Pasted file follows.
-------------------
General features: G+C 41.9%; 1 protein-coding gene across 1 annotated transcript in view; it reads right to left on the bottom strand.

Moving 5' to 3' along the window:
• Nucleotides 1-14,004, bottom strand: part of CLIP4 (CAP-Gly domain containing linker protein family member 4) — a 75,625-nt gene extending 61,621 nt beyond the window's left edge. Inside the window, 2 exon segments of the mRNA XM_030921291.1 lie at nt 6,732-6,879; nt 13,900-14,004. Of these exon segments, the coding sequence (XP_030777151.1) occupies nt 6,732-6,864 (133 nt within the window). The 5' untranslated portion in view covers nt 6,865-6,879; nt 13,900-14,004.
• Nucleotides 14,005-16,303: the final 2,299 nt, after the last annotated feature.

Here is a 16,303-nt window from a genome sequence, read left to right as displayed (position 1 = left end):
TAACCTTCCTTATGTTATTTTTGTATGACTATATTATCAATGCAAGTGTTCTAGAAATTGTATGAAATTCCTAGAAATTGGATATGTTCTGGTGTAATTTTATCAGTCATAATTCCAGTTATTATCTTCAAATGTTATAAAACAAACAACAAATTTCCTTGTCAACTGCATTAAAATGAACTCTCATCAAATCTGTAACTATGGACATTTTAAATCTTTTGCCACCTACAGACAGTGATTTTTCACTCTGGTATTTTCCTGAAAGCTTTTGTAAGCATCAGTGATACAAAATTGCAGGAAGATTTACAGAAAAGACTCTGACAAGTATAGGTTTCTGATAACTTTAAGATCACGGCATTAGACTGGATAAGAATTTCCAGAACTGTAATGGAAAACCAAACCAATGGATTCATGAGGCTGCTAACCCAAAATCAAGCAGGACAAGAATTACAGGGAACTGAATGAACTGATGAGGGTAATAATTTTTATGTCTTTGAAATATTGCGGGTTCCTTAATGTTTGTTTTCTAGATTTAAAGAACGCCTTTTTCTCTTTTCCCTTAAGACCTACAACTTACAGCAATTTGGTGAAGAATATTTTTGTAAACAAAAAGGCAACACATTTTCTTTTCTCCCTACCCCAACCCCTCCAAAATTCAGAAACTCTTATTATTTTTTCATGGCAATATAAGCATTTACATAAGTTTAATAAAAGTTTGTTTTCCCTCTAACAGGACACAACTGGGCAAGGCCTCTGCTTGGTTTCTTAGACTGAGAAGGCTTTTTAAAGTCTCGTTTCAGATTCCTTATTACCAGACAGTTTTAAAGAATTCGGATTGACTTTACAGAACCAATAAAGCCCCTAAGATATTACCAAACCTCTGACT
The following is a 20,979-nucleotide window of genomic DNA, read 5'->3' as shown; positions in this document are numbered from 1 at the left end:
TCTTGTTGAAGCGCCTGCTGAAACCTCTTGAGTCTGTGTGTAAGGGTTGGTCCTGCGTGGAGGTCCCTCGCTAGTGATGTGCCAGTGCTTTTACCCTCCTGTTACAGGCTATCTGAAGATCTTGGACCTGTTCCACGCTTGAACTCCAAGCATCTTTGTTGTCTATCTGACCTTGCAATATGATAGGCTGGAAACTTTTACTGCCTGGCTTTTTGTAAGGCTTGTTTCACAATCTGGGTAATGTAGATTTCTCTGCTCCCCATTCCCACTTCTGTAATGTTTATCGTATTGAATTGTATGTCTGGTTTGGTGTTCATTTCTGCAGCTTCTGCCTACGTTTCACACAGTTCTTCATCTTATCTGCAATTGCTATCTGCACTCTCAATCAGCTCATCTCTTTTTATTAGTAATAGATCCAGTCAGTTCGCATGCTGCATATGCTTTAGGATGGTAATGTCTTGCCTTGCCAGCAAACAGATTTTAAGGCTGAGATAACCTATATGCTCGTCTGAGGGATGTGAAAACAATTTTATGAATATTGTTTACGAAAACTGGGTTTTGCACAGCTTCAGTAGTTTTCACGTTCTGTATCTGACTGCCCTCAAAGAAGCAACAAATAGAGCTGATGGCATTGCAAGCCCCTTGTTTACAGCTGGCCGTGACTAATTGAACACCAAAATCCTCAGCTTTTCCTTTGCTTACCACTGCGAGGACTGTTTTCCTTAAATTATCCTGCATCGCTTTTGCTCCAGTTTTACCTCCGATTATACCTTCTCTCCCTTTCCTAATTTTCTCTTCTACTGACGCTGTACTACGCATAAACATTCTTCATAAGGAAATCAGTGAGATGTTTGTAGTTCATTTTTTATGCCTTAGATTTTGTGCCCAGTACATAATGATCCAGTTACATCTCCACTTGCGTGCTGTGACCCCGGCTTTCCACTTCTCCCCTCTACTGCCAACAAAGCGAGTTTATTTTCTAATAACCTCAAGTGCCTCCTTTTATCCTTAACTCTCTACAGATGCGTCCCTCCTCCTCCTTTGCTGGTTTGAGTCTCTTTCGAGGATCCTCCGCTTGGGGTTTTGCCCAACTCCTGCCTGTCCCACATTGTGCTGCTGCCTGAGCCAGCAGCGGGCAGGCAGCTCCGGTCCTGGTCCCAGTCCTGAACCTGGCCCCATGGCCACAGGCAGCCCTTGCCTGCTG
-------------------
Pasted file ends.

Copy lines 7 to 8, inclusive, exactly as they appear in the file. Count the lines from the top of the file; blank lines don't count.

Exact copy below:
The following is a 20,979-nucleotide window of genomic DNA, read 5'->3' as shown; positions in this document are numbered from 1 at the left end:
TCTTGTTGAAGCGCCTGCTGAAACCTCTTGAGTCTGTGTGTAAGGGTTGGTCCTGCGTGGAGGTCCCTCGCTAGTGATGTGCCAGTGCTTTTACCCTCCTGTTACAGGCTATCTGAAGATCTTGGACCTGTTCCACGCTTGAACTCCAAGCATCTTTGTTGTCTATCTGACCTTGCAATATGATAGGCTGGAAACTTTTACTGCCTGGCTTTTTGTAAGGCTTGTTTCACAATCTGGGTAATGTAGATTTCTCTGCTCCCCATTCCCACTTCTGTAATGTTTATCGTATTGAATTGTATGTCTGGTTTGGTGTTCATTTCTGCAGCTTCTGCCTACGTTTCACACAGTTCTTCATCTTATCTGCAATTGCTATCTGCACTCTCAATCAGCTCATCTCTTTTTATTAGTAATAGATCCAGTCAGTTCGCATGCTGCATATGCTTTAGGATGGTAATGTCTTGCCTTGCCAGCAAACAGATTTTAAGGCTGAGATAACCTATATGCTCGTCTGAGGGATGTGAAAACAATTTTATGAATATTGTTTACGAAAACTGGGTTTTGCACAGCTTCAGTAGTTTTCACGTTCTGTATCTGACTGCCCTCAAAGAAGCAACAAATAGAGCTGATGGCATTGCAAGCCCCTTGTTTACAGCTGGCCGTGACTAATTGAACACCAAAATCCTCAGCTTTTCCTTTGCTTACCACTGCGAGGACTGTTTTCCTTAAATTATCCTGCATCGCTTTTGCTCCAGTTTTACCTCCGATTATACCTTCTCTCCCTTTCCTAATTTTCTCTTCTACTGACGCTGTACTACGCATAAACATTCTTCATAAGGAAATCAGTGAGATGTTTGTAGTTCATTTTTTATGCCTTAGATTTTGTGCCCAGTACATAATGATCCAGTTACATCTCCACTTGCGTGCTGTGACCCCGGCTTTCCACTTCTCCCCTCTACTGCCAACAAAGCGAGTTTATTTTCTAATAACCTCAAGTGCCTCCTTTTATCCTTAACTCTCTACAGATGCGTCCCTCCTCCTCCTTTGCTGGTTTGAGTCTCTTTCGAGGATCCTCCGCTTGGGGTTTTGCCCAACTCCTGCCTGTCCCACATTGTGCTGCTGCCTGAGCCAGCAGCGGGCAGGCAGCTCCGGTCCTGGTCCCAGTCCTGAACCTGGCCCCATGGCCACAGGCAGCCCTTGCCTGCTG